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Sunday, July 25, 2021

Liberals renew push for anti-consorting laws after bikie death

ACT Shadow Attorney-General Jeremy Hanson said the ACT Labor Government is to blame for bikie violence in the city, following the death of Canberra Comancheros leader Pitasoni Ulavalu over the weekend.

ACT Labor has previously voted against anti-consorting laws, which make it an offence to affiliate with habitual criminals in public, private or online.

Mr Hanson said anti-consorting laws would decrease gang-related crime, including the violent death of Mr Ulavalu, which is believed to be bikie-related, in Kokomo’s nightclub in the early hours of Sunday morning, 19 July.

“In many ways this would have been preventable if the government had introduced adequate consorting laws way back when New South Wales did,” he said.

“There is no doubt that many of the incidents, and we are waiting to find out the details about this one, but certainly over the last 10 years, the ACT Government can take a lot of the blame for what we have seen in terms of the violence across our city.

“I am just thankful that we haven’t seen the death or serious injury of an innocent Canberran who has been caught up in the crossfire.”

Mr Hanson had tabled anti-consorting legislation in February last year, which was voted against by both the ACT Greens and Labor.

The Canberra Liberals claims there has been a fourfold increase in bikie gangs in Canberra in the past decade.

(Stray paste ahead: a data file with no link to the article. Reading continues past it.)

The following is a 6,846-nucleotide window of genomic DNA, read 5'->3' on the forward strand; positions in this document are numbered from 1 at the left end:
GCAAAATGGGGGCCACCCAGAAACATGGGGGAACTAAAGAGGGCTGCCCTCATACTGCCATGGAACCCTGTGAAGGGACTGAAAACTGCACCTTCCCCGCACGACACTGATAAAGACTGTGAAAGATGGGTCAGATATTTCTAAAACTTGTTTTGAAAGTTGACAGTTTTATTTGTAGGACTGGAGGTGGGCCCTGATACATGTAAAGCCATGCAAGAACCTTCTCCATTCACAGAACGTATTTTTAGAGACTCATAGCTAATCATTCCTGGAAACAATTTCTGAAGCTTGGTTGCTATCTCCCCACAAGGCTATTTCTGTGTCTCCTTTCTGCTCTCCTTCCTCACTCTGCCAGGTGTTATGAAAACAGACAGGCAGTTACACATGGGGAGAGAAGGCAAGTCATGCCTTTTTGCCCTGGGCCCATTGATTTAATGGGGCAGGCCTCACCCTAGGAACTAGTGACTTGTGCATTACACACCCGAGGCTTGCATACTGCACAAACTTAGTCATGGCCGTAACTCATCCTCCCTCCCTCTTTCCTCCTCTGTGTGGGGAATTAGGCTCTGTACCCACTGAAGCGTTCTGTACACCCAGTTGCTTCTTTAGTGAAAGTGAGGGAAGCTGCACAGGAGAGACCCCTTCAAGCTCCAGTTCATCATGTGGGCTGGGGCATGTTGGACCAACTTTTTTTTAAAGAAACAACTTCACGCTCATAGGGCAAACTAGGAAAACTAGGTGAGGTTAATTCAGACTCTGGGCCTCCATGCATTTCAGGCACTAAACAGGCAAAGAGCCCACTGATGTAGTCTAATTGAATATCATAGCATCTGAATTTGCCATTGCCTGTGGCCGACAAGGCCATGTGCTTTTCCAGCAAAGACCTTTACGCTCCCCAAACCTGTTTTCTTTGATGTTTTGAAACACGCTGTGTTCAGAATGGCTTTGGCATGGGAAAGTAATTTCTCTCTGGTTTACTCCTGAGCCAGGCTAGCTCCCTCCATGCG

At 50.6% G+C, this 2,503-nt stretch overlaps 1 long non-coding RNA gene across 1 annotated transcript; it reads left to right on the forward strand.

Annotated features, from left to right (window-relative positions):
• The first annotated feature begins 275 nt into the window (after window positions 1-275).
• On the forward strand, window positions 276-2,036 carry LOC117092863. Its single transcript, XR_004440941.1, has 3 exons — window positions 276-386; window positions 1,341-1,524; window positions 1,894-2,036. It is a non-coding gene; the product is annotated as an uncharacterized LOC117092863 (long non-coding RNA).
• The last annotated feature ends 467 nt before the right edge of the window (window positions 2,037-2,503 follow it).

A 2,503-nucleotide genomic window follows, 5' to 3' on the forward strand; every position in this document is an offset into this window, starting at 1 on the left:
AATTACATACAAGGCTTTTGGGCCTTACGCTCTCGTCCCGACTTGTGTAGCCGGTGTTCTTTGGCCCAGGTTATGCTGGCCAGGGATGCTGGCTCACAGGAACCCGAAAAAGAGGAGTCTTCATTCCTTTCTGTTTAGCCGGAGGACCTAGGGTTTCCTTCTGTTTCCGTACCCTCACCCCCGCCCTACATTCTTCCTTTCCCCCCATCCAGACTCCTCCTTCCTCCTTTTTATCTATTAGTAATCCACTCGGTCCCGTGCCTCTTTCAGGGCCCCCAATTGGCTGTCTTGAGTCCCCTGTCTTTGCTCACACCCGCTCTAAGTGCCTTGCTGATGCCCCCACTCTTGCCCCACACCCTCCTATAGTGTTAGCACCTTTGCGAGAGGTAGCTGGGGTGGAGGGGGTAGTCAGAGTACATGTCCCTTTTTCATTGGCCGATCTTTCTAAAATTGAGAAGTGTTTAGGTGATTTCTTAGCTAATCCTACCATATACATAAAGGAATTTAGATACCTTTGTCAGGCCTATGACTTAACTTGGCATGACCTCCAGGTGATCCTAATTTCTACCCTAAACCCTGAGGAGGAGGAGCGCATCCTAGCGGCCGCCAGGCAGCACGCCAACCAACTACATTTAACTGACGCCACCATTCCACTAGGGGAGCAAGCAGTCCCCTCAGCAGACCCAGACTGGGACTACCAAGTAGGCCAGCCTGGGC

However, University of Canberra Assistant Professor in Law, Dr Bruce Baer Arnold, said anti-consorting laws had proven to be ineffective in other jurisdictions.

“We know this legislation doesn’t work. It is a blunt instrument and will probably be misused,” he said.

“It won’t be particularly effective, but it makes for a nice media release.

“It sounds nice and people will look at the wrapper and the nice ribbon, but they won’t actually do some hard thinking about if this is going to minimise crime.”

Dr Baer Arnold said in many cases, anti-consorting laws see honest interactions targeted, in what is a waste of police resources and time.

“The ineffectiveness is that we are trying to criminalise people who are in contact with each other and there will be many times when that contact is legitimate,” he said.

“Instead we should be putting money into the overall police force and treating the police with respect. Being a cop is a difficult job so providing them with that sort of support rather than relying on ‘vote for me because I have an easy fix’.”

Mr Hanson maintained the laws would aid in prevention of gang-related crime.

“If we had these laws operating in the ACT over the past decade, we wouldn’t see four bikie gangs, we wouldn’t see the number of bikies we’ve got operating across our city so it would help prevent these crimes,” he said.

“It’s outrageous that the Labor Government and the Greens have voted against anti-consorting laws.

“It’s outrageous and they have to take responsibility for what’s happening across our city. If an innocent civilian is killed or hurt, they will have blood on their hands.”

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